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How that Kanye photo changed street style forever
The history behind an iconic photo, its connection to Instagram, and how it changed the clothing industry
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Kanye. Paris Fashion Week. 2009.
Plenty of folks dunk on this photo, but few realize how this shot shaped the early influencer movement and its correlation to modern fashion.
Street style fashion photography went "mainstream" in the 2010s. Here’s a history lesson on what led to that.
The origins of fashion photography
Street style photography changed how we interact with fashion, forever. No question.
And you can't talk about street style photography without acknowledging its Godfather, Bill Cunningham.
He laid the framework for what would later crowd the feeds on Tumblr and Instagram.
Bill was a college dropout. He moved to NYC so he could build a career.
Instead he fought in a war. Moved back. Made hats for women. Wrote about clothing. And channeled his love for fashion by photographing people he saw in the city.
And he got noticed.
The New York Times offered him a job in 1978 to capture trends on the street. He accepted.
Bill held that role until 2016, when he passed away. Here are some iconic shots he snapped for The Times.
I had the honor of bumping into Bill in 2015 before he passed. Absolute legend.
Street Style 2.0 — the rise of the Sartorialist
Fast forward. 2005. You get Scott Schuman. Fashion director turned freelancer?
He followed in Bill's footsteps, carrying a camera around the city, shooting people's style whom he admired.
He'd then share these photos on a blog (what?!) called The Sartorialist. It worked.
The Sartorialist blew up. Scott published his photos and made a book out of it.
He traveled to London, Paris, and Milan for years, well known under his alias.
For the first time ever, international style was being synthesized in one place.
Scott's work was fuego.
As a kid from small-town USA, I remember drooling over the effortlessly cool style in his work. I'd never seen anything like it. It made me dream about making my own life.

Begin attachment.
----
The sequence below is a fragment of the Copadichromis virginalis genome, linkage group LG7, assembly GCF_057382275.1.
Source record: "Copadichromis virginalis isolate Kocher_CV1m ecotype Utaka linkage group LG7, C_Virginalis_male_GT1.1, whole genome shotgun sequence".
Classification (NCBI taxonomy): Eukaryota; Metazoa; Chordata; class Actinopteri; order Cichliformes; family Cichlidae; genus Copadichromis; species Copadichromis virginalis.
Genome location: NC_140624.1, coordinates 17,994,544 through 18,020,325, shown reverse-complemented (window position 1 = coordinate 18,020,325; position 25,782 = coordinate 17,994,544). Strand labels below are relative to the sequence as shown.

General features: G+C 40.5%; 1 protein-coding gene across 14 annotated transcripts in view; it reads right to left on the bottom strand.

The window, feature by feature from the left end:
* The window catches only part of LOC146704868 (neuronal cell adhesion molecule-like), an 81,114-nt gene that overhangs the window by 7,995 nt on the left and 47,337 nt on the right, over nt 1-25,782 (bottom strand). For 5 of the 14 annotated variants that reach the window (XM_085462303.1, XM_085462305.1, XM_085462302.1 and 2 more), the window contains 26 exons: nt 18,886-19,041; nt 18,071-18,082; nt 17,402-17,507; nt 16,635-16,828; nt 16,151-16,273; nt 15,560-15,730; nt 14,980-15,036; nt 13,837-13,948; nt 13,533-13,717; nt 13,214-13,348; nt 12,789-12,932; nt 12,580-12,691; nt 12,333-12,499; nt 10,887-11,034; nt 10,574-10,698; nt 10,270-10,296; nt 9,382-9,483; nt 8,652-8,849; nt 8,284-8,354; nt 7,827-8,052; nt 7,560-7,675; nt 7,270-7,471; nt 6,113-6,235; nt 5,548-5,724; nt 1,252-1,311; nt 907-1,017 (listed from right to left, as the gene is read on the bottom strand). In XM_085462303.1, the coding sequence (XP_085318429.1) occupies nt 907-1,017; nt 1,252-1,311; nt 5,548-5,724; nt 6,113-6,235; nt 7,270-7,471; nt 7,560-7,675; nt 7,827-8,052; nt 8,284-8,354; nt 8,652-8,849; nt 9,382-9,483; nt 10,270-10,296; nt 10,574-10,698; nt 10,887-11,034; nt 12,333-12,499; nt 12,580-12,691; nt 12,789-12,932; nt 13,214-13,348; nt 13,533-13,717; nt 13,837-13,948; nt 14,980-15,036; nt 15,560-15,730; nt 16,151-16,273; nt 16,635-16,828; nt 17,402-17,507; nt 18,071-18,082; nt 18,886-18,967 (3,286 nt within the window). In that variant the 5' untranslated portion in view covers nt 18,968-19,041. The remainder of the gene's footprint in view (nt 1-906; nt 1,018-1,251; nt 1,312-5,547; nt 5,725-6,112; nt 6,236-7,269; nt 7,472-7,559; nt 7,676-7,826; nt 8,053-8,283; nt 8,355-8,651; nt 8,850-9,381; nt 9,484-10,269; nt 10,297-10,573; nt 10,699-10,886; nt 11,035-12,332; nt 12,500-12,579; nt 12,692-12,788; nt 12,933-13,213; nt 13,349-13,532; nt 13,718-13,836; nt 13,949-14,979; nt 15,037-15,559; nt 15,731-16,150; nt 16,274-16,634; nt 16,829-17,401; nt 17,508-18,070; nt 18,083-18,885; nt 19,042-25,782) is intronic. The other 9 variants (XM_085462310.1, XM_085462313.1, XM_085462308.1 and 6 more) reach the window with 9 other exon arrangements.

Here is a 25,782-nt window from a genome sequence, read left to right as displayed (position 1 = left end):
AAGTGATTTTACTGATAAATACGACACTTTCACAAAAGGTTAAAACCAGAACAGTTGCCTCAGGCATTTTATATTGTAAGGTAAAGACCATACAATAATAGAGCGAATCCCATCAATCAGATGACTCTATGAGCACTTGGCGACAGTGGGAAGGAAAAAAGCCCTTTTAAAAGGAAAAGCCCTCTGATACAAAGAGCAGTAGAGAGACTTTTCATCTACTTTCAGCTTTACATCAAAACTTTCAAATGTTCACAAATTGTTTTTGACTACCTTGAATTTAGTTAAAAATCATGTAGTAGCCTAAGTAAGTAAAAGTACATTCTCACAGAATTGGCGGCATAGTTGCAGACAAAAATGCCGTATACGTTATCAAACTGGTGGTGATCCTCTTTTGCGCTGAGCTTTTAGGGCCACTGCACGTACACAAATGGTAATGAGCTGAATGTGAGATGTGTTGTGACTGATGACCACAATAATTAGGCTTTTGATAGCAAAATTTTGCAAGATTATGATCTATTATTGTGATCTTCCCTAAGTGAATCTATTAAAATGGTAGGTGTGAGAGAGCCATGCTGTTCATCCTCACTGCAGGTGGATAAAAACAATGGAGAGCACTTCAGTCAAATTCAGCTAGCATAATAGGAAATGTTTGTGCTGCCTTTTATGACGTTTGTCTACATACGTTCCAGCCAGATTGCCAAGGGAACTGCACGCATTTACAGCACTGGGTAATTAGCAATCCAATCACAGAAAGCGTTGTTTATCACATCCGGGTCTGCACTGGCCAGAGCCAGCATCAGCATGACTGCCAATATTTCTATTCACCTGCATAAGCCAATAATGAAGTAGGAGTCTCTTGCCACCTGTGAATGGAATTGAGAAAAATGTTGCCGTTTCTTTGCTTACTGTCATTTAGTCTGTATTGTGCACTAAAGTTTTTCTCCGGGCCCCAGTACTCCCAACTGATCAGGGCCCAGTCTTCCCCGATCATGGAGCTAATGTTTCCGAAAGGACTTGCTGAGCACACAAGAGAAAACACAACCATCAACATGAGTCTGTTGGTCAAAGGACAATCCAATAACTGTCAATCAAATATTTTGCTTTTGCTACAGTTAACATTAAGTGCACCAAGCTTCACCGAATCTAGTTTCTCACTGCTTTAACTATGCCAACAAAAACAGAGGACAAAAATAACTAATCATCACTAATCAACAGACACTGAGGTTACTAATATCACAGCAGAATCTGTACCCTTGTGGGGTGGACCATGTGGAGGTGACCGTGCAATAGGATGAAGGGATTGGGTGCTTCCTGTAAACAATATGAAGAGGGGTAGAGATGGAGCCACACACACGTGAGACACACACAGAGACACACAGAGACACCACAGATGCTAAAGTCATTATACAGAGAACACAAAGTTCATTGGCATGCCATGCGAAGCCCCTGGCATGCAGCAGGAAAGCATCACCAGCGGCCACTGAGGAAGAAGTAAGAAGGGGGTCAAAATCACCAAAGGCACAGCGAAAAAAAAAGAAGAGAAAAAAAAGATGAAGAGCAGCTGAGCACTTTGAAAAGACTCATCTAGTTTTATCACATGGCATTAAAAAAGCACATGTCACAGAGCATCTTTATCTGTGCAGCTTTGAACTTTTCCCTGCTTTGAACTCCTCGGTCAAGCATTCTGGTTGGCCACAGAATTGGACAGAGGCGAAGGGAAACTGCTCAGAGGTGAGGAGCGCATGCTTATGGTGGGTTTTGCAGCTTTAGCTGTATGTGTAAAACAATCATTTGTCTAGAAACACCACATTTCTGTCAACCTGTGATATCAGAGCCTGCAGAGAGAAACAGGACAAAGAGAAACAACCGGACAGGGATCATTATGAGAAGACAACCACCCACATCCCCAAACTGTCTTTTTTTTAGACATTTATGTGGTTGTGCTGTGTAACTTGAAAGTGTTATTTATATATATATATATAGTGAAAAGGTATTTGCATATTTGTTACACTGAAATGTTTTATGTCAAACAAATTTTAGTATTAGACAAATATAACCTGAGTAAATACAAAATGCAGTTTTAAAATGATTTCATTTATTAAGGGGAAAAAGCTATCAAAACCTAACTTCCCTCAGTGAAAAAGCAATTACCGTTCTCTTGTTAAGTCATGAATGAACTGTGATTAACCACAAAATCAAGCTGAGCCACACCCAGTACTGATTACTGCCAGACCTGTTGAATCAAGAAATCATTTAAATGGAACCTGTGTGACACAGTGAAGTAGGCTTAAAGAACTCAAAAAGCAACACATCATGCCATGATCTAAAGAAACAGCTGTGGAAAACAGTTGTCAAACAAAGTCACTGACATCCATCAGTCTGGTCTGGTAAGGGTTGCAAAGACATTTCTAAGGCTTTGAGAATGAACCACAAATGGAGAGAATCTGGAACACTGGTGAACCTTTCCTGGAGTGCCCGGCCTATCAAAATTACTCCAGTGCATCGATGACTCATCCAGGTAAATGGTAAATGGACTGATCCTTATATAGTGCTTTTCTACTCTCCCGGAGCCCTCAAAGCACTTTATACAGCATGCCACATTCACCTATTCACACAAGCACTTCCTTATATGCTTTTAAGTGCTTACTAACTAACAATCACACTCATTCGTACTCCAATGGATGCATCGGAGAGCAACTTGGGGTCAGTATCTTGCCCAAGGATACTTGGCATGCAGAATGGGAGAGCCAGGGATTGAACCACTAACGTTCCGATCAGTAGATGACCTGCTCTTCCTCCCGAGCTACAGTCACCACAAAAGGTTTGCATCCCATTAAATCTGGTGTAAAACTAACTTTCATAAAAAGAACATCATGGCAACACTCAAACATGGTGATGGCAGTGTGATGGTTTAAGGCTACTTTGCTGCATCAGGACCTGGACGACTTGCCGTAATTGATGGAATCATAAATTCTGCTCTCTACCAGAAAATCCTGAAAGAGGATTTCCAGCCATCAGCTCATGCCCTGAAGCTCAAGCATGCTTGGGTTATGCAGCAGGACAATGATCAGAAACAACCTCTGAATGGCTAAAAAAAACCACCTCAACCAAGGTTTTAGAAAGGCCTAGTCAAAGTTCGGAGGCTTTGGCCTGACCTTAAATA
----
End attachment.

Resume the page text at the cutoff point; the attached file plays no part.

Scott captured the feeling. Something I couldn't unlearn.
Full circle with Tommy Ton
Annnd finally, we meet Tommy Ton. The heir to the throne.
Tommy was obsessed with clothing growing up, and launched a blog to post about products and people in style, from Toronto.
Quickly climbing the ranks, GQ and Style.com poached him to cover fashion weeks in Europe.
Tommy had a different flavor. He focused more on candid moments in landscape, rather than portraits.
He wanted the details. Movement, color, texture.
Full circle. Remember this photo of Kanye in 2009? Yeah, Tommy snapped that one.
It signaled a turning point in fashion.
Kanye had just inked his first design deal with Louis Vuitton in Jan 2009. It was early, but few predicted where that fashion week would take him.
Recognize the guy on the far right? That's 28/yo Virgil Abloh. He was unknown at the time, but after fashion week in Paris he and Kanye scored internships in Rome working at Fendi that year.
The rest is history.
Instagram enters the picture
Instagram launches in 2010.
Before IG, being photographed on the street was about serendipity, it was unplanned.
The distribution channels for finding those photos were predictable (NYT, GQ, etc) too.
After IG, it changed the way we consumed fashion. all of a sudden...
we could find random talent / models from a photo
new designers were emerging because influencers who their clothes
dropouts could go from 0 - 100,000 followers just by posting photos of their style
1. Photography turned into a commodity.
The term *influencer* also started circulating in 2012-2013, and people would create IG accounts just to post about their own style.
People started hiring photographers to follow them around during fashion week and shoot their outfits.
2. Photography became a strategy game.
You would pick what outfits you should wear *in case* someone photographed you and it wound up on the front page of GQ.
This is Danielle Bernstein (@weworewhat). 2.8M IG followers.
She made the most of the early influencer gold rush.
It landed her consulting contracts, design deals, modeling gigs.
Blake Scott (he's the homie). Blake used to work at a morgue. Started a little blog posting daily style.
He's got 650k+ followers and was one of the first style accounts on IG. He's traveled the world as a style influencer, consulted, modeled, and more.
And Nick Wooster. The GOAT of all street style. 923k followers.
Nick is central to what made street style pop in the early Tumblr and Instagram days. An ex Buyer for Barneys + Bergdorf, Nick would stand outside between shows and smoke.
It became his signature. The tattoos also helped.
So yeah. People've made millions by taking the serendipity of street style photography and commercializing it.
It's a lesson for the history books.
I skipped class in college because I got invited to my first fashion show last minute.
Tommy saw me on the street and shot me. It went front page that day on GQ.
My little style blog took off from there and it gave me my first job after graduating.